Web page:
A Framework for Algorithm Stability and Its Application to Kinetic Euclidean MSTs
We say that an algorithm is stable if small changes in the input result in small changes in the output. This kind of algorithm stability is particularly relevant when analyzing and visualizing time-varying data. Stability in general plays an important role in a wide variety of areas, such as numerical analysis, machine learning, and topology, but is poorly understood in the context of (combinatorial) algorithms.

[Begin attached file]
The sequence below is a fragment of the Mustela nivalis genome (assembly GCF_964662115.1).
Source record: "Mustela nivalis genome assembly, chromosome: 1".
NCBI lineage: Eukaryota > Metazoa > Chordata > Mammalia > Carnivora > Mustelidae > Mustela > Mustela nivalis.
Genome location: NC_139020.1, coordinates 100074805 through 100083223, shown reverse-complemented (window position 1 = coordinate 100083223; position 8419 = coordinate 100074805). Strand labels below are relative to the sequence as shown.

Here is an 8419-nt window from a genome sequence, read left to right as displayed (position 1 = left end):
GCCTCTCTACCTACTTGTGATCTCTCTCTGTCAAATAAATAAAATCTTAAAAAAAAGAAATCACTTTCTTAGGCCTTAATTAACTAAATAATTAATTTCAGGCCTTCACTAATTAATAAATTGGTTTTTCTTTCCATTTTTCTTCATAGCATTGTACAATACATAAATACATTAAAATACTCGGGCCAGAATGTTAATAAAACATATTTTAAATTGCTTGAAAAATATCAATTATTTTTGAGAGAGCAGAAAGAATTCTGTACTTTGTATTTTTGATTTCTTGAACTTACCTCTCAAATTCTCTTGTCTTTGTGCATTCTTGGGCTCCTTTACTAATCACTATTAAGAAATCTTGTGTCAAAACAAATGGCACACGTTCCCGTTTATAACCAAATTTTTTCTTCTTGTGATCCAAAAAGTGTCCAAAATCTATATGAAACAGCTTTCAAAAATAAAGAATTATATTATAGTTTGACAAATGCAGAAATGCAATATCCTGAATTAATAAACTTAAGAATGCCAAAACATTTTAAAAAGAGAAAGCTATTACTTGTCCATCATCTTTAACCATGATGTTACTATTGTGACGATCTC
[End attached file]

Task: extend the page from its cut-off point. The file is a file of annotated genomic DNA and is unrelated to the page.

In this paper we present a framework for analyzing the stability of algorithms. We focus in particular on the tradeoff between the stability of an algorithm and the quality of the solution it computes. Our framework allows for three types of stability analysis with increasing degrees of complexity: event stability, topological stability, and Lipschitz stability. We demonstrate the use of our stability framework by applying it to kinetic Euclidean minimum spanning trees.
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